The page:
The photos featured in this shoot are headshots of three wonderful Montreal actresses from the same Concordia Theatre school cohort. In order of appearance: Burcu Emeç, Samantha Bitonti, and Leah Fong.
I was going through the photos of a recent headshot session when a huge revelation hit me:
When it comes to acting headshots, neither the actors’ nor the photographers’ opinion / style / taste matter.
Why is that? The actor’s headshot will only be successful if the casting directors, agents, and directors are compelled enough by the headshot to call the actress or actor in for a booking or audition (assuming that the role was a fit for that actor / actress in the first place).
So I might meet up with an actor, and we might create what we believe is the most beautiful headshot ever taken. Millions of people might agree, but if the casting director dismisses it after a passing glance, it’s a bad headshot. This fact makes actors’ headshots are a particular niche of photography where you can actually determine whether the photograph is successful or not.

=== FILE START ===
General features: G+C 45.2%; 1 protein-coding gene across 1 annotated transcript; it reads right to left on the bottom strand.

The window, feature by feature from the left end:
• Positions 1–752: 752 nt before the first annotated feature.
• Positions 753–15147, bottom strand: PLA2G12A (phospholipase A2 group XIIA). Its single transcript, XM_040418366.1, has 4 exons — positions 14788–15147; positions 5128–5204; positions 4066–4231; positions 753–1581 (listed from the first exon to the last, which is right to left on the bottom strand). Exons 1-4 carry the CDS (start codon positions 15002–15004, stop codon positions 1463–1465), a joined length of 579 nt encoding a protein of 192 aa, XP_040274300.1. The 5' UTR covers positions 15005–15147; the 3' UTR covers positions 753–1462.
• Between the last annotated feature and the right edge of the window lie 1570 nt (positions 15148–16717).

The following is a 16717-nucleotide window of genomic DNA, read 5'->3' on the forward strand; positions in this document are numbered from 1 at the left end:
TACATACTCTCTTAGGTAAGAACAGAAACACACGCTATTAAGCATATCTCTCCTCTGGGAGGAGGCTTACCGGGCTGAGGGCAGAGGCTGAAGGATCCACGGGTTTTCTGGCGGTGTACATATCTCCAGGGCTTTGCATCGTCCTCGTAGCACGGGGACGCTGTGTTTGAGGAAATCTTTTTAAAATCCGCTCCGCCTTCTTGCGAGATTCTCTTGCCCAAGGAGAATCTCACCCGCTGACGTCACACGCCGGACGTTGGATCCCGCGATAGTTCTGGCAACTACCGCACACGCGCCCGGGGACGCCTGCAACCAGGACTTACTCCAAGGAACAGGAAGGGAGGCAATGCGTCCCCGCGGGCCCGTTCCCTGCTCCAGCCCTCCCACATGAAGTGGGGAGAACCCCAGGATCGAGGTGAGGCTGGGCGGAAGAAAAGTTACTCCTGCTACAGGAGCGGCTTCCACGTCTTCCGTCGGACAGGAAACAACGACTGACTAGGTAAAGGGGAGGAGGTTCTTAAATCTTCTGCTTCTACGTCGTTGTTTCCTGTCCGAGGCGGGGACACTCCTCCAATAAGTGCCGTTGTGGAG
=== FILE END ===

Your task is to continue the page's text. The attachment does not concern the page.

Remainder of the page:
It might not seem like a big revelation, but you must understand that there is a lot of photography education out there from “experienced headshot photographers” about styling, posing, lighting. But if that photographer isn’t in touch with what the casting directors and agents actually want to see - or perhaps more importantly, what they don’t want to see - then nothing about that shoot matters.
So what should we do? I’ve decided to contact and interview local agents and casting directors and ask them about what they want to see in headshots, what is distracting to them, and what their pet peeves are.
Now there are several potential outcomes to this. Some might have strong opinions about headshots. They could be staunch defenders of full-body “headshots”. Others might hate black and white shots, or headshots without a white border around. And others might be more indifferent and say, “Don’t sweat it too much, 99% of the headshots that I see are fine.” In any case, I think it’s important for us headshot photographers to do our research. Of course, there will be varying opinions among casting directors and agents, and also differences between the commercial and theatre worlds of acting, so while doing research, I’ll try to survey the field in an objective and representative way.
I’ll report back my findings in a few months!